Storytelling powered by technology has become one of the most powerful tools in the modern journalist’s toolkit, and that’s potentially the case for nonprofits as well. Organizations that use new and creative ways to convey their needs and their success stories may find that a single, compelling story can be as effective as multiple outreaches through traditional channels.
Turn Raw Numbers into a Nonprofit Narrative
Data visualization can serve a variety of purposes inside an organization, particularly helping to inform and refine donor outreach. But it’s also an effective way to create compelling, outward-facing communications. As every photographer knows, images can quickly and meaningfully convey a story in a way that words often cannot.
At the Nonprofit Technology Network’s annual conference this year, Robert Weller, a data solutions specialist with Save the Bay, and Tracy Warfield of Data Geeks Lab gave a presentation on using data analytics to help drive storytelling. They noted that tools such as Tableau, Microsoft Power BI and Google Data Studio can help nonprofits transform raw data into meaningful insights. Often, organizations use these analyses to improve their decision-making, but they are equally valuable as inputs for creative storytelling.
As an example, Weller and Warfield presented a map showing the reduction in trash for various cities along the San Francisco Bay, a key measure of impact directly related to Save the Bay’s mission. They also shared an infographic that visually explains the impact of a 50,000-megawatt reduction in dirty coal. Both concepts could be explained in text instead, but showing them graphically helps stakeholders grasp their import quickly and easily. As an added benefit, visualizations are attention-grabbing and easily shareable on social media, which extends their reach.
Most nonprofits already capture data on their advocacy issues, so they could be sitting on a gold mine of potentially valuable stories. Figuring out the best way to unearth those stories and use them to develop a compelling story involves three parts, according to data expert Brent Dykes: data, visuals and narrative. Combining them effectively, he says, can help to achieve some of the most important goals organizations have for their messaging — to explain, enlighten and engage.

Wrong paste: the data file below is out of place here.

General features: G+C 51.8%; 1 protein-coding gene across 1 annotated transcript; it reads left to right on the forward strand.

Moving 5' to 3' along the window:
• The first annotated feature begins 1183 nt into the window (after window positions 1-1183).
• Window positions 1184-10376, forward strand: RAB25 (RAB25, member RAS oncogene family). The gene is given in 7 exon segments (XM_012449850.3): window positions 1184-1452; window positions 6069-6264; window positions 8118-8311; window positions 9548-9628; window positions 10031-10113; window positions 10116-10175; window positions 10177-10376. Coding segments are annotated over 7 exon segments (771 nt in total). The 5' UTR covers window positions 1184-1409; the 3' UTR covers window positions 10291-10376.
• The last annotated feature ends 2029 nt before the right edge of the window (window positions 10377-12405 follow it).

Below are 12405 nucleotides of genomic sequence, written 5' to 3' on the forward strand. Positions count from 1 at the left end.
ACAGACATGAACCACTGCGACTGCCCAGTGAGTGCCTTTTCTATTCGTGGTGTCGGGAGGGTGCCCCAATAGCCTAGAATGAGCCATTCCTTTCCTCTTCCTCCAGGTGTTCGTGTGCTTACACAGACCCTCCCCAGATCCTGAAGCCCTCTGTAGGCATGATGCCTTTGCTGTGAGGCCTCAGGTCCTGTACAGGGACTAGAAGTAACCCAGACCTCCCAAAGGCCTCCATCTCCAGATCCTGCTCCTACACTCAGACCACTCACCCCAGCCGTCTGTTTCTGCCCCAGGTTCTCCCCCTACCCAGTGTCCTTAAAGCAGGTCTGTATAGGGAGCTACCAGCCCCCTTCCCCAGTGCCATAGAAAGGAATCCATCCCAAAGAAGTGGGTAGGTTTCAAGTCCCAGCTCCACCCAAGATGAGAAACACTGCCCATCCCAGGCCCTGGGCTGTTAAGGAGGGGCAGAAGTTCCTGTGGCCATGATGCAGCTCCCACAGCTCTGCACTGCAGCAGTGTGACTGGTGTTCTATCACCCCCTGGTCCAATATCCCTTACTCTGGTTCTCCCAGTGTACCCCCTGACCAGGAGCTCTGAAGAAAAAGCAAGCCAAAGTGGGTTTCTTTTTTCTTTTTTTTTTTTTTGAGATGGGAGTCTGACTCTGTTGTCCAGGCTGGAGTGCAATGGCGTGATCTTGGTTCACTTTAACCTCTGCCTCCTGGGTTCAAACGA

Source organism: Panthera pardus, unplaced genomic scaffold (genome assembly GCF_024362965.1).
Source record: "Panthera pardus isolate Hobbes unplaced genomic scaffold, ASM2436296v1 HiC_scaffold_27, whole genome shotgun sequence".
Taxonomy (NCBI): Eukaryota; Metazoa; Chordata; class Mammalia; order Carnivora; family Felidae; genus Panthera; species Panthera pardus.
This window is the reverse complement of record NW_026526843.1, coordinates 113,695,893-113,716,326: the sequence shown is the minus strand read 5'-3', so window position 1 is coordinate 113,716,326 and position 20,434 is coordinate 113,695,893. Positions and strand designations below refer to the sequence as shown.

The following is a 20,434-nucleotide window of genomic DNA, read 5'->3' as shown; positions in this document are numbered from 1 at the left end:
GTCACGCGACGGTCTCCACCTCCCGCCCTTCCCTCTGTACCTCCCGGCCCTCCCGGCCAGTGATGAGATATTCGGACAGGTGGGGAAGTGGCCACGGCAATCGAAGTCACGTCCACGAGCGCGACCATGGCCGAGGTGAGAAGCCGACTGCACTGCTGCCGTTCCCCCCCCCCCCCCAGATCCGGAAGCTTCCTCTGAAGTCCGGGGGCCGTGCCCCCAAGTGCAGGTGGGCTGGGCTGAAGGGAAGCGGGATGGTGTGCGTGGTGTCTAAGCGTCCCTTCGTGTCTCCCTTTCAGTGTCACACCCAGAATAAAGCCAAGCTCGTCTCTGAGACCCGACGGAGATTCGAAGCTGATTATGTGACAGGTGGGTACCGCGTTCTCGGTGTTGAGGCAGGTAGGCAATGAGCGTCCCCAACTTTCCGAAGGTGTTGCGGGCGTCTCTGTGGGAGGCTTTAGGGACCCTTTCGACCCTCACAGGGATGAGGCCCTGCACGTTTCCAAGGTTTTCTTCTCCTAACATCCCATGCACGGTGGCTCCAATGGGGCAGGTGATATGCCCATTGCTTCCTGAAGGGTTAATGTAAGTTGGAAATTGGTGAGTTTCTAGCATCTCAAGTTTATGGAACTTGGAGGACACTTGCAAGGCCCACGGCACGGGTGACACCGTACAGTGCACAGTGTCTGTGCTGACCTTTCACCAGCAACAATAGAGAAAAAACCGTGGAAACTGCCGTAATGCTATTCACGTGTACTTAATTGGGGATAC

Virtual Reality Helps Nonprofits Bring Storytelling to Life
Many nonprofits serve individuals and communities that are a long way away — either physically or figuratively — from donors and supporters. But what if those advocates could travel to these beneficiaries virtually, gaining an immersive look at their experiences?
That was the strategy Amnesty International took when it sought to convey the dangers and difficulties of civilian life in Aleppo, Syria, for its Fear of the Sky VR experience. Viewable on a desktop, VR-compatible browser or mobile phone, it puts users on bombed-out Syrian streets, with the ability to navigate through a 360-degree view — an experience far more visceral than reading a description of the same images. A “Take Action” button makes it easy for users to share the experience online or make a monetary contribution.
Instead of relying solely on digital channels to disseminate Fear of the Sky, Amnesty International took this VR experience around Britain to share it with members of the public using refurbished smartphones and inexpensive VR headsets. The effort paid off, with the organization reporting a 16 percent increase in direct-debit donations within one week of the fundraising initiative.
Although VR may seem beyond the reach of some organizations, it’s quickly becoming an affordable and manageable ambition even for relative novices, and plenty of online resources can walk nonprofit staff through it. For more support, check out VR for Good, an initiative from Oculus that was created to support and connect VR creators who are working toward social change. The next time your team is brainstorming for creative ways to spread your message, consider grabbing a 360-degree camera and a basic headset and starting to experiment.
For nonprofits, great storytelling has the potential to engage prospective donors, fellow activists and other allies like no other medium. And the building blocks of those stories don’t necessarily require a significant investment. The most valuable assets for storytelling — the experiences of the people that an organization seeks to help and the information that informs its mission — may already be on hand, just waiting to do their part.